- Business IntelligenceImproved information access allows deeper insights. This allow management to make informed well thought decisions rather trusting their instincts. Decisions that affect the strategy and operations of organizations will be based upon credible facts and will be backed up with evidence and actual organizational data. Customized and well arranged data will allow better decisions as it gives the opportunity to query actual data retrieving information based upon the personal data needs.
- Increased System PerformanceData warehouses are intelligently designed to allow thorough data drilling, analytics, data retrieval based on complex algorithms and high speed of data retrieval and analysis. They are designed to store large and complex volumes of data and are able to rapidly respond to data requirements. These analytical systems are constructed differently from operational systems which focus on creation and modification of data that allows for a large system burden to be taken off the operational environment and effectively distributes system load across an entire organization’s technology infrastructure.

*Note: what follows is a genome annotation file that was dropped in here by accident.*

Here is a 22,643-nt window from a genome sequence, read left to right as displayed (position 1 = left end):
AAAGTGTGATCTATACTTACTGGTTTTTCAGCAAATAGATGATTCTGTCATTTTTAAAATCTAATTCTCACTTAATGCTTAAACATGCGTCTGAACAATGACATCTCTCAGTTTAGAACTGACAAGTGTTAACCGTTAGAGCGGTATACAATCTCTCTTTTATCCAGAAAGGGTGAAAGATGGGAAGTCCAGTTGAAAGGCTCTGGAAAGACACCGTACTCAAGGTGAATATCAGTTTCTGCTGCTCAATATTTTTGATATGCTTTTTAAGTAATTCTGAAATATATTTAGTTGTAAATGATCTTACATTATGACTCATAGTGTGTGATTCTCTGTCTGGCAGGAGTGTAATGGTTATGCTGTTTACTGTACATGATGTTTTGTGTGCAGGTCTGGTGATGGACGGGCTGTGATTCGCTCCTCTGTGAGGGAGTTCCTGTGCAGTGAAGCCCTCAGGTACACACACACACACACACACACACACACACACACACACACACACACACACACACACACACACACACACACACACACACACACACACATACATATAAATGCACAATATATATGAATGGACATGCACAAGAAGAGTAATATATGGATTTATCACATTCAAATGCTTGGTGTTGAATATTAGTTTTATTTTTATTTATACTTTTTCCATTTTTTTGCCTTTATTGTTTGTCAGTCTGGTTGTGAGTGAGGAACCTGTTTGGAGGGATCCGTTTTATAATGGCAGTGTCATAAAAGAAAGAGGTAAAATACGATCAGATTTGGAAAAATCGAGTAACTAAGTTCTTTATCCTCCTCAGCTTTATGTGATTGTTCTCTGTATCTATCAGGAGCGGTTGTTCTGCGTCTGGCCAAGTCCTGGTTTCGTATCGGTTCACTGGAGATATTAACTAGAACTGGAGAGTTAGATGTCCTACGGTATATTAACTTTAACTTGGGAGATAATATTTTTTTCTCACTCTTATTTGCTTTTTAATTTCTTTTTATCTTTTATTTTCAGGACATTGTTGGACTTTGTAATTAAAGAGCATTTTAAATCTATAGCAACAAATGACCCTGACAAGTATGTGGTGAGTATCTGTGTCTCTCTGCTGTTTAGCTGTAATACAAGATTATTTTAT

- Data Extraction from Multiple ResourcesGlobalization has diminished the physical boundaries of the world. Organization working in America might have its support call center based in Africa, where its manufacturing might be happening in Pakistan. For such organizations, enterprise information systems are comprised of multiple subsystems, physically separated and built on different platforms. The biggest challenge such companies face is to merge the data from multiple platforms to conduct the analytics for business intelligence. To solve this problem, the data warehouse performs integration of existing disparate data sources and makes them accessible in one place.
The data warehouse stores large amounts of historical data and can enable advanced business intelligence including time-period analysis, trend analysis, and trend prediction. The advantage of the data warehouse is that it allows for advanced reporting and study of large scale of multiple time periods.
Companies who want to create a data warehouse can start by figuring out what their business objectives are and how having a data warehouse will contribute to these goals. Next, they should choose a database management system for their data warehouse. Then, they need to construct a data model and plan the data transformation. Afterwards, businesses need to begin testing the plan to see what needs to be tweaked or changed.
Companies must invest in knowledgeable programs on Data warehousing to learn how a data warehouse fits into the overall strategy of complex enterprises, how to develop data models useful for business intelligence, and how to combine data from disparate sources into a single database that comprises the core of their data warehouse.